Spin-Momentum Correlations, Aharonov-Bohm, and Color Entanglement in Quantum Chromodynamics

Abstract: After the development of QCD in the last quarter of the 20th century, we are now in the early years of an exciting new era in which much more quantitative QCD calculations can be tested against increasingly sophisticated experimental measurements.  Advances include a greater focus on the dynamics of quarks and gluons within bound states and in the process of bound-state formation.  Over the last decade and a half, studies initially focused on spin-momentum correlations in the proton have brought to the fore several deep, fundamental issues within QCD.  We are now exploring the physical consequences of gauge invariance in QCD as a quantum field theory, analogous to the Aharonov-Bohm effects familiar to many from QED but predicted for any gauge-invariant quantum field theory.  Given the unique non-Abelian nature of the QCD gauge group, these quantum mechanical phase effects lead to an exciting novel prediction of entanglement of quarks and gluons across QCD bound states.  Recent results from the PHENIX experiment at the Relativistic Heavy Ion Collider will be highlighted.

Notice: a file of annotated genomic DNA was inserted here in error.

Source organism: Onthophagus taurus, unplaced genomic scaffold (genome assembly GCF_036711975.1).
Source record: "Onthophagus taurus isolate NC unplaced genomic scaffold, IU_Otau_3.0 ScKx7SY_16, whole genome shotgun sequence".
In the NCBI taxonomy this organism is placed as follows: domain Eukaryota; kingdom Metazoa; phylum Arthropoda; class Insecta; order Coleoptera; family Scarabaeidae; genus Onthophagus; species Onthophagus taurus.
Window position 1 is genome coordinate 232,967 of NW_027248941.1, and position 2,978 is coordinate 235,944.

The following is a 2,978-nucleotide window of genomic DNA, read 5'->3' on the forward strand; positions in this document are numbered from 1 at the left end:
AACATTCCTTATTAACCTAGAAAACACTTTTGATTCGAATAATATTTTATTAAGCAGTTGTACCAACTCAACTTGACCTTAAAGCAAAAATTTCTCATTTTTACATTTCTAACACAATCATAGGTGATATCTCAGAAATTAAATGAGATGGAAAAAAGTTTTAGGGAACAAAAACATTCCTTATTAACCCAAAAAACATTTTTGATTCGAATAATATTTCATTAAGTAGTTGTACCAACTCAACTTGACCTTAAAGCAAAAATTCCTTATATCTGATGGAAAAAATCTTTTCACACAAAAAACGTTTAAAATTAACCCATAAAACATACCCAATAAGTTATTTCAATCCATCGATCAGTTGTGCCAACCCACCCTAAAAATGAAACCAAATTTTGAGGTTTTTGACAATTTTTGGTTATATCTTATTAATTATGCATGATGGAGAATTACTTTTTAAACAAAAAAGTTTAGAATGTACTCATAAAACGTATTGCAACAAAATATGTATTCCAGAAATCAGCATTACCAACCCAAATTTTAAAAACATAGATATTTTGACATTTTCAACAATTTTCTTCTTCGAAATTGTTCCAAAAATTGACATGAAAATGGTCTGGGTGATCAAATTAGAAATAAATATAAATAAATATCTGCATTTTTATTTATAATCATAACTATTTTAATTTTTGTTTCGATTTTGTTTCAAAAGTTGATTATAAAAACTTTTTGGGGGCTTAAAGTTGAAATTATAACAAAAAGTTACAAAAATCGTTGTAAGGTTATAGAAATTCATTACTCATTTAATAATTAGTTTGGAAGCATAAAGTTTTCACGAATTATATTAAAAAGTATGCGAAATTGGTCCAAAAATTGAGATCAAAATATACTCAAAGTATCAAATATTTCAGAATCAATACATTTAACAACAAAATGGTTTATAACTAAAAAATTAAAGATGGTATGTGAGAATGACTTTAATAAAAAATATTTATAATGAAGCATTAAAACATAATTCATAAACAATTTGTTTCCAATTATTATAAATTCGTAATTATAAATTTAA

time:    4:00 p.m.
place:   Kolker Room (26-414)

(refreshments at 3:30 p.m.)



December 5, 2016

hosted by: Jesse Thaler

Frank Petriello, Northwestern Univeristy/ANL

New tools for precision calculations in perturbative quantum field theory

Abstract: With the advent of Run II of the LHC, high energy physics is exploring a new frontier in physics at the smallest scales and searching for ever-more subtle deviations from the Standard Model. Future collider experiments promise to provide further insight into the structure of fundamental particles. Associated with the great experimental progress have been matching theoretical advances allowing us to predict precisely the predictions of the Standard Model in order to definitively search for its possible breakdown. Much of this theoretical progress would have been unthinkable several years ago, and arose from an influx of new ideas from many different areas: the introduction of new mathematical concepts into physics, an improved understanding of effective field theory, and powerful new computational algorithms. In this talk we review recent progress in precision calculations for the LHC, focusing on the enabling power of these new ideas. New phenomenological results to which they have led are also discussed.

 

time:    4:00 p.m.
place:   Kolker Room (26-414)

(refreshments at 3:30 p.m.)



December 14, 2016

hosted by: William Detmold



Yen-Jie Lee, MIT

TBA

Abstract: TBA

 

time:    4:00 p.m.
place:   Kolker Room (26-414)

(refreshments at 3:30 p.m.)